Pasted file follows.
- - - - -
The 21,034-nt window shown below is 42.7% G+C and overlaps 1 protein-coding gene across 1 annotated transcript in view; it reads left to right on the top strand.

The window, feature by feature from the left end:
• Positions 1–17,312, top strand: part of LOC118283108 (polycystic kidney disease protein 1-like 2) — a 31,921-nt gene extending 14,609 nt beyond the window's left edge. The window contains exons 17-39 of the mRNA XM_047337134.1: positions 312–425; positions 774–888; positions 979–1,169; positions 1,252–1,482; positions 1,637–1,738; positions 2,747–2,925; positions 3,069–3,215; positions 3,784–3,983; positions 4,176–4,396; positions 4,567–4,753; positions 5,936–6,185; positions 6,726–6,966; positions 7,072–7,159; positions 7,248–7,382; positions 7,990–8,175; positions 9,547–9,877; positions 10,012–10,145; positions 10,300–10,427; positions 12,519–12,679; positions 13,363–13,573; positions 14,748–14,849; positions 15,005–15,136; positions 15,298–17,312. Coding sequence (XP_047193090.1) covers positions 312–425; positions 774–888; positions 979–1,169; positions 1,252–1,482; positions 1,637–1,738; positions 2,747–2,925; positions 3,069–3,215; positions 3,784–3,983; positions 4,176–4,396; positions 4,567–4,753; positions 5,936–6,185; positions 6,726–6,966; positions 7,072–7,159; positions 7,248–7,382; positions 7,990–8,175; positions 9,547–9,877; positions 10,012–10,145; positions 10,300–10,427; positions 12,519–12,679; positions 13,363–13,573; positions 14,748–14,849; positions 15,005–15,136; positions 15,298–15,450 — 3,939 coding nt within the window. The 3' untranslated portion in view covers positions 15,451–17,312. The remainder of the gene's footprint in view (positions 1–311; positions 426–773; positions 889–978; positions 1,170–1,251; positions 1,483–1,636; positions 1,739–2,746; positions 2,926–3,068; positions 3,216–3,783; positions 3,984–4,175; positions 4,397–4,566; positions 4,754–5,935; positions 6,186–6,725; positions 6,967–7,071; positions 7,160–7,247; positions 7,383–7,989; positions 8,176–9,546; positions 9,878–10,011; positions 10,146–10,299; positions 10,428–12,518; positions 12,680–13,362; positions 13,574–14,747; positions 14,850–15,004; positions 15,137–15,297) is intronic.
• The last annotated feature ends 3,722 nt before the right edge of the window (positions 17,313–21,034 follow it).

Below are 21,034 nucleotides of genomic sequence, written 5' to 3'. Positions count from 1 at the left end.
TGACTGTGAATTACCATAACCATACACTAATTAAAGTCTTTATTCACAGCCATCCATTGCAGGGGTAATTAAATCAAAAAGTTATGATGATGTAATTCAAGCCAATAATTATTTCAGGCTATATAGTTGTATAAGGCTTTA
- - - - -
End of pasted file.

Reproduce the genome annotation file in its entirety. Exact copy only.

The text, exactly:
The 21,034-nt window shown below is 42.7% G+C and overlaps 1 protein-coding gene across 1 annotated transcript in view; it reads left to right on the top strand.

The window, feature by feature from the left end:
• Positions 1–17,312, top strand: part of LOC118283108 (polycystic kidney disease protein 1-like 2) — a 31,921-nt gene extending 14,609 nt beyond the window's left edge. The window contains exons 17-39 of the mRNA XM_047337134.1: positions 312–425; positions 774–888; positions 979–1,169; positions 1,252–1,482; positions 1,637–1,738; positions 2,747–2,925; positions 3,069–3,215; positions 3,784–3,983; positions 4,176–4,396; positions 4,567–4,753; positions 5,936–6,185; positions 6,726–6,966; positions 7,072–7,159; positions 7,248–7,382; positions 7,990–8,175; positions 9,547–9,877; positions 10,012–10,145; positions 10,300–10,427; positions 12,519–12,679; positions 13,363–13,573; positions 14,748–14,849; positions 15,005–15,136; positions 15,298–17,312. Coding sequence (XP_047193090.1) covers positions 312–425; positions 774–888; positions 979–1,169; positions 1,252–1,482; positions 1,637–1,738; positions 2,747–2,925; positions 3,069–3,215; positions 3,784–3,983; positions 4,176–4,396; positions 4,567–4,753; positions 5,936–6,185; positions 6,726–6,966; positions 7,072–7,159; positions 7,248–7,382; positions 7,990–8,175; positions 9,547–9,877; positions 10,012–10,145; positions 10,300–10,427; positions 12,519–12,679; positions 13,363–13,573; positions 14,748–14,849; positions 15,005–15,136; positions 15,298–15,450 — 3,939 coding nt within the window. The 3' untranslated portion in view covers positions 15,451–17,312. The remainder of the gene's footprint in view (positions 1–311; positions 426–773; positions 889–978; positions 1,170–1,251; positions 1,483–1,636; positions 1,739–2,746; positions 2,926–3,068; positions 3,216–3,783; positions 3,984–4,175; positions 4,397–4,566; positions 4,754–5,935; positions 6,186–6,725; positions 6,967–7,071; positions 7,160–7,247; positions 7,383–7,989; positions 8,176–9,546; positions 9,878–10,011; positions 10,146–10,299; positions 10,428–12,518; positions 12,680–13,362; positions 13,574–14,747; positions 14,850–15,004; positions 15,137–15,297) is intronic.
• The last annotated feature ends 3,722 nt before the right edge of the window (positions 17,313–21,034 follow it).

Below are 21,034 nucleotides of genomic sequence, written 5' to 3'. Positions count from 1 at the left end.
TGACTGTGAATTACCATAACCATACACTAATTAAAGTCTTTATTCACAGCCATCCATTGCAGGGGTAATTAAATCAAAAAGTTATGATGATGTAATTCAAGCCAATAATTATTTCAGGCTATATAGTTGTATAAGGCTTTA